From time to time, as I have been working on my current project, photographing the wildflowers and grasses of the tall grass prairie, I have wanted to share an image, or a thought, as I am working. I am also trying to get a mass-market publisher to print the soft-cover edition of the book that has resulted from this photo project. I thought that this publisher quest might be an interesting story. These are the reasons I've decided to start this slow stream of occasional updates (a slog).
Lobelia spicata PALE SPIKED LOBELIA
Okay. I know it's been a long time since my last post on this slog (slow, periodic weblog). One wonders if you can call it a slog (blog) at all. It's been 17 months. In my defense, however, I have finished the layout, and had printed, a sample copy of book 2 - Elusive Splendor: Wildflowers of the Tallgrass Prairie. Since printing, I have copyrighted and registered all the images in that book, and I have designed and printed out an entire series of Wildflower Greeting Cards, and I have designed and printed out an entire series of Wildflower Bookmarks.
In addition to the normal activities involved in finishing up and rolling out a new book, I also attended the 23rd North American Prairie Conference 2012 at the University of Manitoba in Winnipeg, Canada, the first full week of August this year. While there, I made a presentation of all 134 wildflower species I have photographed in the first two books of The Splendor Series, which is the totality of wildflower species I have photographed.
To your right, you will find an image of Lobelia spicata PALE SPIKED LOBELIA. I was photographing in late spring and this specimen was in bloom. The species is named after Mathias de L'Obel, 16th century Belgian botanist. Spicata refers to growing ears (like corn), in spikes. Due to the pastel color of its petals, it is commonly know as pale, spiked Lobelia. I am particularly fond of the round, deep purple stigma that is in sharp focus near left center of the photograph.
To the right you see Potentilla norvegica NORWAY CINQUEFOIL. This species is part of the rose family. Potentilla means little, powerful one, referring to medicinal properties, and norvegica refers to Norway. The common name comes from the flower that has five petals. The unusual shape of the flower head of NORWAY CINQUEFOIL is called a cyme.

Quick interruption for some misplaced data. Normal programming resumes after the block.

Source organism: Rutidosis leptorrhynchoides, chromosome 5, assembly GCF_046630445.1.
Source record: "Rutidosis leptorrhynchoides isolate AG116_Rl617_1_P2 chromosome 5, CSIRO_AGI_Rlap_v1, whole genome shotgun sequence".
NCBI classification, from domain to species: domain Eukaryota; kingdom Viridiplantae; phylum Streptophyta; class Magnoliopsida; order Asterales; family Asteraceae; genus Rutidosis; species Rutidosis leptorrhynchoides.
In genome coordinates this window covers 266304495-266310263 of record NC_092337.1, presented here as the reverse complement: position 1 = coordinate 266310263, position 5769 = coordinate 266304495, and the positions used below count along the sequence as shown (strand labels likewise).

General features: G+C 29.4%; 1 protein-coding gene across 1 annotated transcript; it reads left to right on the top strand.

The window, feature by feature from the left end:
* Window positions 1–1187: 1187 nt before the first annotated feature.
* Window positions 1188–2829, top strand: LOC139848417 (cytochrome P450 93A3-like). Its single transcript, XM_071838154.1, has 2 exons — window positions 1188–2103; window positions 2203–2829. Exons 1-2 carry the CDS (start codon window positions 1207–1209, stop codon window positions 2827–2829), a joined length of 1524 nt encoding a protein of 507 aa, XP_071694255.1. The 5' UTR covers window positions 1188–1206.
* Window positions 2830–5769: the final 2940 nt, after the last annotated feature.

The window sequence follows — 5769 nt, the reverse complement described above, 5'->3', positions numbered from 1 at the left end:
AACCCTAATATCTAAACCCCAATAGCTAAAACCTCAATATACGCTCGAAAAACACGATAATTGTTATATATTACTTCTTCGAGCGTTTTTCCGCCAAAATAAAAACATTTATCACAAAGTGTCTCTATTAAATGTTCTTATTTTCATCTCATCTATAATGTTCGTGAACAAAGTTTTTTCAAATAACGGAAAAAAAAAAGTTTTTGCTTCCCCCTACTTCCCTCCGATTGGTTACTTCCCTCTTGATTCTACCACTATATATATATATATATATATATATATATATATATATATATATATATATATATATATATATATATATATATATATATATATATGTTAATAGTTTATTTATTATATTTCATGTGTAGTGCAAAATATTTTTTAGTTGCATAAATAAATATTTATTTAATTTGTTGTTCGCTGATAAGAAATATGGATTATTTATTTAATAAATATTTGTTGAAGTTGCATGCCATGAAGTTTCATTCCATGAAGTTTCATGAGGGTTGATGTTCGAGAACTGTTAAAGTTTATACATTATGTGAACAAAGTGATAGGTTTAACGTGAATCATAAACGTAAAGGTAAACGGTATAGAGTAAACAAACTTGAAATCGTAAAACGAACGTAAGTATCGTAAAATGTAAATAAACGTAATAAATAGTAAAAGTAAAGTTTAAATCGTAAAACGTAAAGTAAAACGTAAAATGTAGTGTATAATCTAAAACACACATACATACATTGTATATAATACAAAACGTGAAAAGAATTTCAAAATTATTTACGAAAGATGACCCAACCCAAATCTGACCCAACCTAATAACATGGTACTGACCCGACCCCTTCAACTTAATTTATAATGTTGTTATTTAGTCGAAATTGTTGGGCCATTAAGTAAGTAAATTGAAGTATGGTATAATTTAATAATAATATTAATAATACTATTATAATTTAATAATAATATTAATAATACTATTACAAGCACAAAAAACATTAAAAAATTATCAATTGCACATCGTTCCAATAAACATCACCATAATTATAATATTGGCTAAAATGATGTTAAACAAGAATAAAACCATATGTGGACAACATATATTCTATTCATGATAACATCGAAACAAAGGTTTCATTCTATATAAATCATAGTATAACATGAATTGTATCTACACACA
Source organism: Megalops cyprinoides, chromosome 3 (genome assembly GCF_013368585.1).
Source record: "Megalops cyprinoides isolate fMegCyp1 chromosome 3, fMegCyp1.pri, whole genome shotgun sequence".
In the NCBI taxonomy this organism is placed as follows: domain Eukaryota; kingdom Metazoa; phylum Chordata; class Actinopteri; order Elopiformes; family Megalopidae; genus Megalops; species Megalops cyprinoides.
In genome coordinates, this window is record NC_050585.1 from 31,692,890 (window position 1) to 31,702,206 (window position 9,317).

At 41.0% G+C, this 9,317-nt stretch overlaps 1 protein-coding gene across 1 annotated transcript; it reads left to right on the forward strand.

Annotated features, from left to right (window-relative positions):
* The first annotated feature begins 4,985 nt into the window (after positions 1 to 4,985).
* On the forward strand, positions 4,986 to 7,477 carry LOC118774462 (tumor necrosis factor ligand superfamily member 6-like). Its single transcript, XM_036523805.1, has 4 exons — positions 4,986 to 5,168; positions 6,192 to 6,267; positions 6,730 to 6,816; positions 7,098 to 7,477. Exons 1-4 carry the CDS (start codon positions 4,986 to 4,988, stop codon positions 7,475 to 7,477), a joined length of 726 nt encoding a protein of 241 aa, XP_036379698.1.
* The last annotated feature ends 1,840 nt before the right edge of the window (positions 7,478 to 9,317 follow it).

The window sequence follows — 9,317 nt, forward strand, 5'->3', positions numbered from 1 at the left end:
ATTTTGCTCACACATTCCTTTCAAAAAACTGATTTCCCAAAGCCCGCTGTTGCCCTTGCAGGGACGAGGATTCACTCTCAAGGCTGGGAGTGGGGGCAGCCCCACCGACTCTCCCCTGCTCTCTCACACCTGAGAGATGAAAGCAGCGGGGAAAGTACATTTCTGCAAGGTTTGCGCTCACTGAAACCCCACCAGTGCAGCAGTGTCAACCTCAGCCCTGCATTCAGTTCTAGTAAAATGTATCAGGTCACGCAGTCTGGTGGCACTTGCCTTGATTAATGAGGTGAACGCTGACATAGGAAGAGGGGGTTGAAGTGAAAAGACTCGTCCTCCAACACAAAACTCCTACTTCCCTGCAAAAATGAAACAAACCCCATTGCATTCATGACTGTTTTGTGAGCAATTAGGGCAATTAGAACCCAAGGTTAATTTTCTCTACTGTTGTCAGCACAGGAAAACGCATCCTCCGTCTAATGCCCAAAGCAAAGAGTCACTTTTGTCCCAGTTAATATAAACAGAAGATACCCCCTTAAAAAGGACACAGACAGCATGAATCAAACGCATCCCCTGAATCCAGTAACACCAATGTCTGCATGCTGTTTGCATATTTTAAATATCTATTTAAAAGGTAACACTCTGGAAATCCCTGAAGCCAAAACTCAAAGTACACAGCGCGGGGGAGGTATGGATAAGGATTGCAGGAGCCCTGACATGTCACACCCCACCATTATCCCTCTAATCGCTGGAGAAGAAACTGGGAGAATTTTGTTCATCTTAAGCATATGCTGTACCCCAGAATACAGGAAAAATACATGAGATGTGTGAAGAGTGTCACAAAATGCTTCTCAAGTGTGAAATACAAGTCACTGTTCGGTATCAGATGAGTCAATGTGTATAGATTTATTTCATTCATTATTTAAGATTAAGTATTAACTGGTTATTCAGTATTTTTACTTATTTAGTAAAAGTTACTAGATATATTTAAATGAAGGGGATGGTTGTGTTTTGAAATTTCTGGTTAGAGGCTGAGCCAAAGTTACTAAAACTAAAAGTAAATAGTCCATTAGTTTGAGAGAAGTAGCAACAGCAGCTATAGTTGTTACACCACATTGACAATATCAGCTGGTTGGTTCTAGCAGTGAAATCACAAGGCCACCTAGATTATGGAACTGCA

Work on book two - Elusive Splendor - was interrupted by unusual pain in my chest. It turns out the pain came from occluded coronary arteries. The medical solution is by-pass grafting. The entire open heart surgery took only one day, December 8, but I spent 11 days total in the hospital. I have been home now for seven days. I'm recovering nicely, and it feels good to get back to my photography work (it feels at least as good as possible after you've been figuratively hit by a train doing 100 mph).
To the right you see Potentilla arguta PRAIRIE CINQUEFOIL. This species is part of the rose family. Potentilla means little, powerful one, referring to medicinal properties, and arguta means sharp-toothed. The common name comes from the five leaflets in the compound leaf; the flower also has five petals.
Work continues on the layout of book two, Elusive Splendor. I hope to have it finished and in the editing stage by mid-March.
To the right you see an image of Pinkweed just starting bloom. It's a very nice little multiple flower head. Polygonum bloom just about everywhere, on prairies, along the edges of cultivated gardens, in big city allies, and between the cracks in expressways. A survivor, no matter what.
Some good news. A contemporary art gallery, the A. Montgomery Ward Gallery, at the University of Illinois at Chicago will mount an exhibition of about 20 of my prairie wildflower photo images from February 15 to March 16, 2011. This is the first major exhibition of my work at an art gallery. I am excited.
Last Saturday, a small group of volunteers showed up to conduct a controlled burn in the Peacock Prairie at the James Woodworth Prairie Preserve. In addition to burning a portion of the field, which we do each year in late fall and early spring, we had a large amount of Cornus racemosa GRAY DOGWOOD, which had been cut as part of the overall management plan for the prairie, to burn as well. The pile was from the last two years, so it was rather large. Due to unusual dryness, we knew we were going to burn the Milwaukee swale (has the most grass and usually the most water), so we decided to stack the dry dogwood stems into a pile in the center there as well. The pile ended up being about nine feet tall. It burned quickly, the entire pile reduced to ashes in about 10 minutes. To the right is a photo of that burning pile.
Today is about five and one half months since my last update. I know this slog (slow, irregular blog) would be intermittent at best, but I didn’t think I would pause this long a time between posts. There is a reason, of course: I have been out photographing at the Peacock Prairie on the The James Woodworth Prairie at least once-a-week, if not more, starting in April, and still ongoing now a the end of October.